They cleaned all this gross crap.

They cleaned all this gross crap.

Thanks for listening to my sanctimonious diatribe, Clammers. Basically, don’t be a jerk to the ocean, or an angry kraken will come to shore and eat your family and all the steak in your fridge. Let’s avoid that.

No Snark Sunday: They That Go Down To The Sea in Drones

Couple few days back, our good Clam-friends Marty DelVecchio and Jason Grow shot some spectacular footage of basking sharks off Bass Rocks.

It’s awesome! And now also on as one of the top articles this weekend. Because awesome.

A friend of mine from Boston texted me. “Is that your boss who took the video of the sharks I’m seeing on the front page of the Globe’s website? I know you work at a place that does ocean work and also flies drones.” And then I had to explain that no, we have more than one drone enthusiast here we have like a bunch. Gloucester, with its high school robotics program, robotics lab over at the Paint Factory, and general nerd subculture, is kinda the freakin’ drone capital of the Northeast right now. Yeah, I said it. We do drones. We go down to the sea in drones. Then we chase our children with them. Because it’s fun.

They should re-do our sign at the Rotary now Gloucester: You’ll Hear A Slight Whirring Sound.

Again, that video is the top one on the Globe right now. Because it’s amazing footage of our natural world, just meters offshore, and drones are cool. You’re with me, right? That it’s like, a thing? A popular thing?

Of course, our humble aerial photography drones aren’t always um, embraced by the community. Take this letter to the editor from last week’s Old White Guys Don’t Like Change Daily (aka Gloucester Daily Times).

The real threat posed by the coming flood of drones will be to our granular experience of the outdoors and to our quality of life. Imagine no sidewalk, street, park, river, lake, beach, ocean, or landscape without the presence of moving drones. The air will become cluttered with them… almost everything drones do undermines our direct experience of the natural world, and commodifies our activities. Drones perfectly complement and enhance our orientation and lives as consumers.

We should stop thinking that technological inventions should not be scrutinized, judged, and either actively accepted or rejected. We should stop thinking that all things digital, computerized, or “connected” are simply expanding our choices or are somehow more benign, democratic, empowering, or egalitarian than products of the pre-digital past.


Yeah, too bad drones ruin our appreciation of the natural world. Good point (SARCASM). Like it or not, we have a cool thing going on here in town, and we might as well embrace it. God forbid cool aerial footage goes viral and brings tourists. You can stand in the way of progress and technology shouting into the wind like Grandpa Simpson, or you can roll with the changes and say “Oh, wow. Look what we did. Look what Gloucester’s doing that other cities are behind on.” Your choice.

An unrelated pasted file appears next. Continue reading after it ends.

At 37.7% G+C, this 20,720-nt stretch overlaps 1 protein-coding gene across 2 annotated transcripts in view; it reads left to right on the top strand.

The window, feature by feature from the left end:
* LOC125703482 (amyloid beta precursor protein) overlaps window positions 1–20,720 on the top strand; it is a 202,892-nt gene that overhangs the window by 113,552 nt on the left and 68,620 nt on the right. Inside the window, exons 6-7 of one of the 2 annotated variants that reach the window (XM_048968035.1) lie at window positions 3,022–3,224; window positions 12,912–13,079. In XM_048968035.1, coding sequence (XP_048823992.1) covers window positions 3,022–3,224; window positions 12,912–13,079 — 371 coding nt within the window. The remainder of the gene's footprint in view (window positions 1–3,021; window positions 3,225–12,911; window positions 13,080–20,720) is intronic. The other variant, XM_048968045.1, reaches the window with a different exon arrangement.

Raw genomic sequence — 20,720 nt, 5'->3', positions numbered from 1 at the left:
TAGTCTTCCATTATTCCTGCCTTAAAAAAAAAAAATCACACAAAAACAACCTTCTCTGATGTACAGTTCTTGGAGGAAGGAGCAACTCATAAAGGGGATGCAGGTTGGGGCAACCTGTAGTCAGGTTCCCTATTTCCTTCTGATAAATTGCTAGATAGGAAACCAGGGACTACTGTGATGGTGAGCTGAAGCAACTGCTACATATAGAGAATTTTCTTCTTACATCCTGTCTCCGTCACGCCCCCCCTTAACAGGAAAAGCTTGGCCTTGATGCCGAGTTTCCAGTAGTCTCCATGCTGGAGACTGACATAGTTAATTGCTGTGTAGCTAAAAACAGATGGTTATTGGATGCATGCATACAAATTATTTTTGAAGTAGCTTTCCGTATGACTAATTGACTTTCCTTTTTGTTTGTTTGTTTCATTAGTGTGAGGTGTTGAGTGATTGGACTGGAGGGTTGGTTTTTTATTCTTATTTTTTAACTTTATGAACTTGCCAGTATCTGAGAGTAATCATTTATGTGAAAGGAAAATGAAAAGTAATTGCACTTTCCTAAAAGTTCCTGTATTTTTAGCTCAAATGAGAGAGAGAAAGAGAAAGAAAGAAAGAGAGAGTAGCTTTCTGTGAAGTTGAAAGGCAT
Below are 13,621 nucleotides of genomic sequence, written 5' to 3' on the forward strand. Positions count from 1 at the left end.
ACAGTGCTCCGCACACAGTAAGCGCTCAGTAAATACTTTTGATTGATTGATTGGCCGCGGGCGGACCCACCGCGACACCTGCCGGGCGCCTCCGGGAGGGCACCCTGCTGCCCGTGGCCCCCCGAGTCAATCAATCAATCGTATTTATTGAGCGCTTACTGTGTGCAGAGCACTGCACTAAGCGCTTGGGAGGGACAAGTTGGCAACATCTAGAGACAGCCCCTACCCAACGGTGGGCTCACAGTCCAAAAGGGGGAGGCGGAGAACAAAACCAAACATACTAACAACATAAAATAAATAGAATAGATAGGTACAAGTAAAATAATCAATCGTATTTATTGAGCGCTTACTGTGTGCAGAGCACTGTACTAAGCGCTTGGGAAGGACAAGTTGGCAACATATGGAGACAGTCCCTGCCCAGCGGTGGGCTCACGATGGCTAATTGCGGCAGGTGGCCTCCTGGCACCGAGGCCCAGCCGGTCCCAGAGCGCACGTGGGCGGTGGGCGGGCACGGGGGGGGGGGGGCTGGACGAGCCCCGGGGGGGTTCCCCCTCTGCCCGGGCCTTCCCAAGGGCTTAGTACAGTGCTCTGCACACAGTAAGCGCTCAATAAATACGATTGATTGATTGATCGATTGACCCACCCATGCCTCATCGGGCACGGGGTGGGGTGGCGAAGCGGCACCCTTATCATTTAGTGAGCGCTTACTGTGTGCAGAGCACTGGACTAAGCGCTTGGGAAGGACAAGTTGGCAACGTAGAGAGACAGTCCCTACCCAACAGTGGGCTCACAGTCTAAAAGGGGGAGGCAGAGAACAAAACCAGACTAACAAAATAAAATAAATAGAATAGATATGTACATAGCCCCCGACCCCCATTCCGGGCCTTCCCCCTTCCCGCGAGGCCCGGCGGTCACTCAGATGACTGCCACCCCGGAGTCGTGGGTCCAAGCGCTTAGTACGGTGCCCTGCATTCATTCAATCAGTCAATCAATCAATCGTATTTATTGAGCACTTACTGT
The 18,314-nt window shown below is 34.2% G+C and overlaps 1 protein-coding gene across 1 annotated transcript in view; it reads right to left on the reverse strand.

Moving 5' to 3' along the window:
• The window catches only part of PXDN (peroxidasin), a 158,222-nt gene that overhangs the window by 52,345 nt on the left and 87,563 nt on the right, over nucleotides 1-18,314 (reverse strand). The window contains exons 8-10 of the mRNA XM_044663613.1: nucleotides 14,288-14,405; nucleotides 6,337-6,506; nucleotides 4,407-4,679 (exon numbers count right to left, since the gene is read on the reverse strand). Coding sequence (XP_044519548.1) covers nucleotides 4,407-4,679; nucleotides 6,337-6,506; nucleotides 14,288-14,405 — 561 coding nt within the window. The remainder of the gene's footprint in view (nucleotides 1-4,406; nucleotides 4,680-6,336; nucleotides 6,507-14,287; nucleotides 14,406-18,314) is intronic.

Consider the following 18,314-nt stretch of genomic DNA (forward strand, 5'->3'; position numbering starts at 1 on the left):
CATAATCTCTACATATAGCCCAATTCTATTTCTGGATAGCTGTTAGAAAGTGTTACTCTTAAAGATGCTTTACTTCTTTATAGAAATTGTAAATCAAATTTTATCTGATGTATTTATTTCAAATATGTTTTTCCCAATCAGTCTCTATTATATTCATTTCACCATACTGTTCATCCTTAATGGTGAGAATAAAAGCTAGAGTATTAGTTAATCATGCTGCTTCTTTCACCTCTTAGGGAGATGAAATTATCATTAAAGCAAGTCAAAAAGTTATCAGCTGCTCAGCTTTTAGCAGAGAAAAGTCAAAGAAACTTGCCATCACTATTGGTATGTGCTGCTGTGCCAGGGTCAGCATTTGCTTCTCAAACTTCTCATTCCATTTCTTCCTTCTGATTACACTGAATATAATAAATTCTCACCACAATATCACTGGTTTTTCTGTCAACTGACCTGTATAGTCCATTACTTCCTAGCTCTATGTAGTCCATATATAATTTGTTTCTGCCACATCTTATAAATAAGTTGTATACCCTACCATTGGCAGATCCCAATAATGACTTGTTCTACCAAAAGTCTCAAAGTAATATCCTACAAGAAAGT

I’d rather Marty keep shooting hella dope videos.



No Snark Sunday: Holiday Break

A few weeks ago, we had a Gloucester Clam Companywide Meeting and decided to institute some vacation days so we could spend the holidays with our (loud, awesome) families. Today will be the last day of content until January 5, 2015. Probably. We may update here and there, if the mood strikes us.

As we take a look back at this year, it’s impossible not to be proud, if a little terrified, of what we’ve accomplished.

When Jim Dowd and I started the Gloucester Clam on an internet dare, we thought its readership wouldn’t get too far outside our local social circle. Instead, we got nearly half a million hits in the little over six months we’ve been blogging. People stop us in the street and talk to us about the Clam. We are now taken seriously by organizations who want to get their message out via No Snark Sunday. It’s unexpected, but kind of great. Don’t they know we swear? We swear a lot. It’s kind of our fucking thing.

We’ve had our share of detractors since we began, naturally. One of the more irritating complaints we occasionally get is “Why are you complaining about our city instead of making it better?” Seriously? Jim, myself, and the other contributors to this blog work tirelessly to make this city a better place for ourselves, our kids, and everyone else’s kids as well, across the board. You can like a place and make it better as well as occasionally call out the hot mess of ridiculousness that exists within the city limits. Jim, for instance, donates his many hours of free time (ha) to so many school and neighborhood projects, it’s fucking unbelievable. I’m not sure he actually has time to sleep at night. I spent years as a business owner, donating to a TON of local causes, despite barely bringing home enough to stay afloat. We’re both here to make this place better, and anyone who thinks otherwise is a total garbage person.